Category Archives: Blues

#1stofmay #labourfest

#1stofmay #labourfest – Arbeit macht frei – “work makes you free” was written on the Auschwitz gate. It is good not to forget that work is above all exploitation and we must fight because it is not. If there were real civilization, instead of rejoicing for those who find work, they would rejoice when someone can afford to no longer work … And then, in this “liquid society” the work is gone. There are only forms of economic subjection that reject the achievements and progress of the ’60s and’ 70s in a new and desperate social situation in which there is no longer the security of the middle class, but only the shapeless and sucking emptiness of a new “underclass” of precarious and without rights … When is the time for a new international?

#1maggio #festadellavoro – Arbeit macht frei – “il lavoro rende liberi” era scritto sul cancello di Auschwitz. E’ bene non dimenticare che il lavoro è soprattutto sfruttamento e bisogna combattere perché non lo sia. Se ci fosse vera civiltà, invece di gioire per chi trova lavoro, si gioirebbe quando qualcuno può permettersi di non più lavorare… E poi, in questa “società liquida” il lavoro non c’è più. Ci sono soltanto forme di sudditanza economica che respingono le conquiste e i progressi degli anni ’60 e ’70 in una nuova e disperata situazione sociale in cui non c’è più la sicurezza del ceto medio, ma solo il vuoto informe e risucchiante di una nuova “underclass” di precari e senza diritti… A quando il tempo per una nuova internazionale?

Chi sono i fratelli Rosselli?

Molte cose si potrebbero dire di loro, tutte sostanzialmente sconosciute al grande pubblico. Eredi legittimi della tradizione mazziniana. Insigni studiosi della traduzione dell’eredità risorgimentale nel nuovo secolo. Araldi dell’intelligenza contro il totalitarismo. Fondatori di giornali (Non Mollare, Giustizia e Libertà, Quarto Stato) all’indomani del delitto Matteotti. Artefici della fuga del socialista Turati dal dilaniante giustizialismo di regime. Questa canzone non pretende certo di sostituirsi alla ricerca storica ma ha il desiderio di contribuire a fare in modo che chi vedrà questo messaggio senta il desiderio di approfondire, di conoscere.

L’immagine, elaborazione di due foto classiche di Carlo (a sinistra di chi guarda) e Nello Rosselli, è tratta da Casa della Cultura (http://www.casadellacultura.it/112/attualita-dei-fratelli-rosselli), invitando alla lettura dell’interessante articolo scritto da Francesco Somaini, presidente del Circolo Carlo Rosselli di Milano.

Il brano qui proposto è stato scritto e interpretato da Davide C. Crimi

Jinney the Witch

also known as “Mother Red Cap”, she is the true legend of Camden Town. Her history is fantastic and should be better spread out. You can read here what is written on the door of “The World’s End Tavern” in Camden Town, which is a pub that is placed on the same place where the Jinney had her residence. It is to note that this place was rebuilt in the beginning of XIX century, and it was the place where philosopher Thomas Carlyle first met the Italian philosopher Giuseppe Mazzini to talk about revolution.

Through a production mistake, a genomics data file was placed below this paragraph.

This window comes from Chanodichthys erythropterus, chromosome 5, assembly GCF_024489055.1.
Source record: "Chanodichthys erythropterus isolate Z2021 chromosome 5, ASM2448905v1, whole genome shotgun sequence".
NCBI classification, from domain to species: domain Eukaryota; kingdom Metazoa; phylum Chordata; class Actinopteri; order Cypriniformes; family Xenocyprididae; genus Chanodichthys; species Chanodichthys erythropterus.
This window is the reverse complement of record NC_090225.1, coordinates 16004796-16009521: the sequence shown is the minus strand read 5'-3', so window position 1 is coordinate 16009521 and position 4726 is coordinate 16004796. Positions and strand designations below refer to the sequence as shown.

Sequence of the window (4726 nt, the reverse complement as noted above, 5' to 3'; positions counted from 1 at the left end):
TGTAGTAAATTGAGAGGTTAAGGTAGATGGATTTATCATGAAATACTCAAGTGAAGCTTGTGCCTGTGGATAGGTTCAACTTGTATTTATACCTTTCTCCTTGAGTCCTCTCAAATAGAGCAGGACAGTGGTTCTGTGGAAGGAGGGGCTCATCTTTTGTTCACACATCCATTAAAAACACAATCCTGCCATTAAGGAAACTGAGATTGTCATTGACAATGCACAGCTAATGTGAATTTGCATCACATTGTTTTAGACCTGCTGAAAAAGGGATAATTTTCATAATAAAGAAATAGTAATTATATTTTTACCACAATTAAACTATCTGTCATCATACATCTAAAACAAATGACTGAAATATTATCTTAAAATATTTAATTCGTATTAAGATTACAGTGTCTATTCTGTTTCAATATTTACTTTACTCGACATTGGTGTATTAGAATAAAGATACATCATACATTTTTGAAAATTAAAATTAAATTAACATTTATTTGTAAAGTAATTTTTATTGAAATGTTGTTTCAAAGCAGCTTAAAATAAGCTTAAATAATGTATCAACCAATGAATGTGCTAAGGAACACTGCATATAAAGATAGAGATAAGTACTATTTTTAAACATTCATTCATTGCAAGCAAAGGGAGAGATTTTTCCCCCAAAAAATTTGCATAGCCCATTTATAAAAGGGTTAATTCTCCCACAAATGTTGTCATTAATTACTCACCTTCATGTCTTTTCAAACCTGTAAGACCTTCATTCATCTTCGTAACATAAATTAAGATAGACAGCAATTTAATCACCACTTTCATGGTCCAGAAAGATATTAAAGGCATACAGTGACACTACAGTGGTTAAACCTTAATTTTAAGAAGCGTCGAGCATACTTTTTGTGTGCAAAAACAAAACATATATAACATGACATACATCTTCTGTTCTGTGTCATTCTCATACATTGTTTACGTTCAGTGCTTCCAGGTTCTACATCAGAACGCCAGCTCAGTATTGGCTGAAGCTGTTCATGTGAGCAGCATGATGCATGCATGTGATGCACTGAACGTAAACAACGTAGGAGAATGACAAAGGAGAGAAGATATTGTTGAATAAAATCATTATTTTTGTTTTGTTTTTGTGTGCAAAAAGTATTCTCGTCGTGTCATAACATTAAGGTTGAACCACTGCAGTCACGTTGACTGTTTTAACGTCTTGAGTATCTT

At the door’s entrance at “The World’s End Tavern” in Camden Town:

jinney the witchBorn Jinney Bingham, the daughter of a local bricklayer from Kentish Town, when she was 16 she had a child by a man who was well known to the magistrates of here abouts. After he was caught stealing sheep from land near Holloway, he was sent to Newgate Prison, tried at the Old Bailey and hung at Tyburn. Jinney then took up with a man named Darby who disappeared under ‘mysterious circumstances’. About the same time her parents were brought to trial, accused of practising black magic and causing the death of a young maiden for which they were both hung. Jinney next met a man called Pitcher and his body was found tucked up in the oven burnt to a cinder. She was sent to trial for his murder but was acquitted when a witness proved that Pitcher often hid in the oven to escape Jinney’s nagging tongue! Man number four in her life was to make her financially secure for the rest of her days but when he died there were rumours and once more the witchcraft stories began to circulate. An inquest was held on the body but once again Jinney was named as blameless. Her foul tongue and temper were well known throughout the district and she would often sit outside here wearing her old red cap on her head, and her shawl (with black markings that resembled bats) around her shoulders. Crowds would gather to hurl abuse at her but with her cat by her side they would soon retreat from “The Evil Duo”. They were both to die together on the same day with poison being suspected. Whether self-inflicted or administered by someone else will never be known. Thus died Mother Red Cap and it is on the site of her cottage that this pub is built.